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Local Talent: Ready for Anything

Apr. 30, 2012
UMMC’s director of emergency services Jonathan Wilson has spent countless hours on the floor of the emergency room, making sure Mississippi's Trauma Center can tackle any problem while providing world-class care. / Photo Submitted

Inside Mississippi’s only Level 1 Trauma Center, there is a man who has spent an entire career preparing himself for anything. Jonathan Wilson, director of emergency services at the University of Mississippi Medical Center, understands that the key to a successful emergency room environment is being ready for the unexpected.

“Everyone knows that the biggest challenge in any emergency department is not knowing what will come through the doors next," Wilson says. "Our teams have to be educated and trained to provide care for any patient with any condition at any time. There are a lot of variables and scenarios to be ready for, especially since we are the state's trauma center and academic health center."

The University of Mississippi Medical Center occupies a unique niche in the state's hospital system as a Level 1 Trauma Center. The emergency department receives critically ill and injured patients from all over the state, and these patients often require the services of one or more specialty teams that are centered at UMMC. Jonathan Wilson is there to make sure that from the moment a patient in serious condition enters the hospital, until the moment they leave, they are provided with the emergency services that only UMMC can provide to Mississippi residents.

"To me, our all-encompassing team approach is what makes our environment unique. It's not just our renowned physicians, compassionate nurses, highly-trained technicians or any other individual who makes or breaks our emergency department—it’s how everyone works together, in concert, to bring their specific talents together for the good of the patient."

Wilson has had plenty of time to see exactly how each moving part of the emergency department functions. He's been with UMCC for nearly 15 years, from the days when he worked part-time while finishing school to nights spent nursing in the emergency department to the multifaceted position he fills today.

Typically, Wilson’s day is spent in meetings, both on and off the UMMC campus. When not focusing on improving the quality of patient care with his UMMC coworkers, Wilson can be found meeting offsite with the Department of Health, Mississippi Emergency Management Agency (MEMA), Mississippi National Guard, the Hospital Association or any one of the other many groups with which UMMC works to improve emergency preparedness and disaster response.

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One of Wilson's projects is his continuing work with the Mississippi Comprehensive Emergency Management Plan. This plan, coordinated by MEMA and earmarked personally by the governor, is a step-by-step rundown of how Mississippi will respond in the event of a natural disaster. While the Mississippi State Department of Health is the set "lead" for public health and medical care, UMMC's unique list of services means that if a disaster were to occur, UMMC would be there to work hand-in-hand with the Department of Health.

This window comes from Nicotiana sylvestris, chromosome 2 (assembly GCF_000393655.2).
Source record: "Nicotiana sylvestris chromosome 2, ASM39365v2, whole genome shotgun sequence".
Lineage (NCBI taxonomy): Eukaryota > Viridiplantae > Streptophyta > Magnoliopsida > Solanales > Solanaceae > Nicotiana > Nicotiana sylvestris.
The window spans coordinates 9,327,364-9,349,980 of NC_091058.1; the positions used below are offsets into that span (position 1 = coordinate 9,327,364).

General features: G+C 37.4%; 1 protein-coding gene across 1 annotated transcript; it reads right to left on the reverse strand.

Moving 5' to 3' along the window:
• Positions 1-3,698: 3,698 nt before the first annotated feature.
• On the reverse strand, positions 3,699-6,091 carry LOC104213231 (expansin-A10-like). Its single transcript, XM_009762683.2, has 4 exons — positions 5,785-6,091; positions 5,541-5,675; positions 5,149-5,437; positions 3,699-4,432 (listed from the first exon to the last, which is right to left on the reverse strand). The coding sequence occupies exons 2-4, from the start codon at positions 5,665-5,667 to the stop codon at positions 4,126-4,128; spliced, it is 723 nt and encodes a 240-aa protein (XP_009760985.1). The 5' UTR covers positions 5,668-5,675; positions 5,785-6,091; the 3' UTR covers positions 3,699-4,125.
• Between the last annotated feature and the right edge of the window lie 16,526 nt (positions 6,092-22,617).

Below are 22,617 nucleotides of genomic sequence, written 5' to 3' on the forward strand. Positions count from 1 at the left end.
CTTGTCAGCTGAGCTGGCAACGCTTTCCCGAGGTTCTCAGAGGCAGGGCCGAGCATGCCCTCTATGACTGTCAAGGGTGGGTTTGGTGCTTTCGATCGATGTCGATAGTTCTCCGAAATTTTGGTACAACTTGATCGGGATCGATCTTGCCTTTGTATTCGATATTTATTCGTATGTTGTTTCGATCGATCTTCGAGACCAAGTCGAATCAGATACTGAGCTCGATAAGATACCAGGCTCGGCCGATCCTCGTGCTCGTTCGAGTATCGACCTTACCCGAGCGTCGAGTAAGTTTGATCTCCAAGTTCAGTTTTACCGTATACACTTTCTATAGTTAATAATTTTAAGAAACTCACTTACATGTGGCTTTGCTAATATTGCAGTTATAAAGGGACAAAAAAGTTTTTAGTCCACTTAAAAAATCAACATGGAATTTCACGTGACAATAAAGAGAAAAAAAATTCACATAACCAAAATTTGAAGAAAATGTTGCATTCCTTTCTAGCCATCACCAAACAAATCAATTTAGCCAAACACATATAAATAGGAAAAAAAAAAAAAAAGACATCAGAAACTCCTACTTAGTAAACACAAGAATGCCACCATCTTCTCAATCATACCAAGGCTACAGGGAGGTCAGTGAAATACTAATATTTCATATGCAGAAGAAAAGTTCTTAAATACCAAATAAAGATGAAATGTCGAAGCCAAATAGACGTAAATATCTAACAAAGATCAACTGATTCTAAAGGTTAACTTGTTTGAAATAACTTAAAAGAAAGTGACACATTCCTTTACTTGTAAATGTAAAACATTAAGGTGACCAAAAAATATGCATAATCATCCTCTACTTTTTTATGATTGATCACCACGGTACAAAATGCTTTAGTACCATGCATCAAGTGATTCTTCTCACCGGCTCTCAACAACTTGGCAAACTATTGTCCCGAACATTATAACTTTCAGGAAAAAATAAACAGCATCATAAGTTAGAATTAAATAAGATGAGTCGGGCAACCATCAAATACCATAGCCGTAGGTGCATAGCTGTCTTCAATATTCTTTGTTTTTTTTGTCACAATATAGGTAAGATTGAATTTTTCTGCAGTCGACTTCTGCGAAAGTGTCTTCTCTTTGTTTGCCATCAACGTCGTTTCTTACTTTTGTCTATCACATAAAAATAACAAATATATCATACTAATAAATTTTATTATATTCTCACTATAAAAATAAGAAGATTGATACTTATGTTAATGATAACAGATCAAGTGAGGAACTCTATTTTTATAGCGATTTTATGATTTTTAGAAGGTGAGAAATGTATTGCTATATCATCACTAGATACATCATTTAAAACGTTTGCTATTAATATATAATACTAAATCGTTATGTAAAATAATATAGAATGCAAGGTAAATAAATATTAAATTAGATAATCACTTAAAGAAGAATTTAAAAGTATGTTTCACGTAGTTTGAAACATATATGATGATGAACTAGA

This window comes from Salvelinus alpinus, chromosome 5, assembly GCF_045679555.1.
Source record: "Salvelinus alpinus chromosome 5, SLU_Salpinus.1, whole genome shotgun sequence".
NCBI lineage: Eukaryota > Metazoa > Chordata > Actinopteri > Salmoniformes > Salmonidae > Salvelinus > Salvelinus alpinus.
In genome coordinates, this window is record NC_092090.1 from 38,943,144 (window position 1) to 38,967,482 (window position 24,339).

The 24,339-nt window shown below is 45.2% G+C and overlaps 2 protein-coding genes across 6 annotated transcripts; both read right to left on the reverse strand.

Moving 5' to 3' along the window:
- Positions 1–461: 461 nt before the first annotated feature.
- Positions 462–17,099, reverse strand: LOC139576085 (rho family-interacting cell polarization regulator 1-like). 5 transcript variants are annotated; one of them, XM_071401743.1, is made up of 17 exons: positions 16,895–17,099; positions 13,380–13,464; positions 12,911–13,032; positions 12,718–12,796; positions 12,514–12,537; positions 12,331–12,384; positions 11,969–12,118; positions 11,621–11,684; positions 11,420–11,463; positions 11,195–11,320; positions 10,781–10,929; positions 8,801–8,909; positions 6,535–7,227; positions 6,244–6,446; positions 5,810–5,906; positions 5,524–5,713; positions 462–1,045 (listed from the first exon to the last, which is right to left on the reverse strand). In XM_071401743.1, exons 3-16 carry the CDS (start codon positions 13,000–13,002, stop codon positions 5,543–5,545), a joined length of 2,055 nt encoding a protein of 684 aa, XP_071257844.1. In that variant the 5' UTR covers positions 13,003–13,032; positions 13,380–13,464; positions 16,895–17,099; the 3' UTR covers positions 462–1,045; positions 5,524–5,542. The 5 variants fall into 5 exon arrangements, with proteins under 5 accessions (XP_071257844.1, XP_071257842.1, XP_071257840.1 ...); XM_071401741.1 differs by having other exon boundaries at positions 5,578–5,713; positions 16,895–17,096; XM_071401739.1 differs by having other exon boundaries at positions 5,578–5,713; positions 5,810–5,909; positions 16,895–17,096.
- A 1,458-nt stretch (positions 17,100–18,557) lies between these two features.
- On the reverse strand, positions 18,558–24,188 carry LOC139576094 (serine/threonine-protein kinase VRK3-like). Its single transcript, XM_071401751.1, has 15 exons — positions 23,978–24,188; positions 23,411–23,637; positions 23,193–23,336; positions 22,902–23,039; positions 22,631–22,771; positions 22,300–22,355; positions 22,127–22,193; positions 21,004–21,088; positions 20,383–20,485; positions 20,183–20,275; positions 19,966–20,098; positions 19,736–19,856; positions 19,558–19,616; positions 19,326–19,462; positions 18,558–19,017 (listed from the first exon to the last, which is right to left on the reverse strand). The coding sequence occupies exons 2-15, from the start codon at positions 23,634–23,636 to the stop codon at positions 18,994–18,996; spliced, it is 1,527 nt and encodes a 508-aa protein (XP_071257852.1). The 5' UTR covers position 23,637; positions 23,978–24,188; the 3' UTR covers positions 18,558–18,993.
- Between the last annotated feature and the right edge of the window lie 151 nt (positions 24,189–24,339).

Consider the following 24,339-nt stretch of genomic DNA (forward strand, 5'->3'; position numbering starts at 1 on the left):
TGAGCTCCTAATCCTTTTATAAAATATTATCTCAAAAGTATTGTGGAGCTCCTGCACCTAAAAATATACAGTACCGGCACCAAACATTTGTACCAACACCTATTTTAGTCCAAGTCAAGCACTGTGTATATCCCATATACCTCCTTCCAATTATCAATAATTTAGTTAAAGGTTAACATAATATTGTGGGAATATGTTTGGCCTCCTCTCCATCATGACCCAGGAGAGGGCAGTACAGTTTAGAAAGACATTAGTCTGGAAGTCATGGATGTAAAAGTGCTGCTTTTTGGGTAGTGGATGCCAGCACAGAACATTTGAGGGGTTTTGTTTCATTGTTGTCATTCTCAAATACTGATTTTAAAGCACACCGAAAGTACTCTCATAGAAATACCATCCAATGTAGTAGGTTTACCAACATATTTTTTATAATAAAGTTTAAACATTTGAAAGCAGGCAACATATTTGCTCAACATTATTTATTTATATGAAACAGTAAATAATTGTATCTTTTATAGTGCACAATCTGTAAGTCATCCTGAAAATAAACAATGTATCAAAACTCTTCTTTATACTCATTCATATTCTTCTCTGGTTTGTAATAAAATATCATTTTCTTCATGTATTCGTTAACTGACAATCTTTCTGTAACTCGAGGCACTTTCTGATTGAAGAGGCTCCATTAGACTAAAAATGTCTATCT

"Our state is incredibly fortunate to have a plan this well-designed," Wilson says. "We are proud to be able to help support the local and state disaster responders, if the need ever arises."

The time he spent on the coast in the immediate aftermath of Hurricane Katrina means that Wilson knows a thing or two about efficient and effective disaster response.

"I was part of a small team from UMMC that worked with the Mississippi State Department of Health to assess the storm's impact of our state's coastal hospitals," Wilson says when asked about his experience. "I was most impressed by the resilience of the various responders and care providers who continued to care for patients even when their own lives had been massively affected by the storm. To meet and work with people like that, people who did for others when they, themselves, were scrambling to put their lives back together, was amazing."

When he isn’t juggling a schedule full of professional commitments, Wilson has also found time to continue his education. Just last summer, Wilson added a master’s degree in nursing to an already impressive list of specialized certifications he has racked up since completing his bachelor’s degree. His master’s allows for a better understanding of the business side of health care, the dollars and cents that allow for the bandages and heart monitors. He hopes to begin work soon on his doctorate.

“Working in the emergency room environment is almost harder not to continue your education. We have such highly-esteemed and well-recognized schools here on our campus that the opportunity and convenience are hard to pass up,” Wilson says.

He is quick, however, to point out that not all of his training has come from time spent in the classroom setting.

"I'm still learning. I'll always be learning," he says. "My training continues everyday, but instead of burying myself in textbooks, I look to learn from my peers and mentors."

After having always lived in Puckett, Wilson, 35, made the move to downtown Jackson just over two years ago and couldn’t be happier with his choice.

“Being downtown puts me close to restaurants, museums and events. It’s safe, clean and surprisingly quiet."

Best of all, his move shortened Wilson's commute to an enviable seven minutes.

“I have incredibly high hopes for Jackson. We have great potential, and it will be interesting to see how we capitalize on our momentum in the coming years. We have seen many other metropolitan areas around the country successfully revitalized. I believe that soon we will be able to add Jackson to those ranks."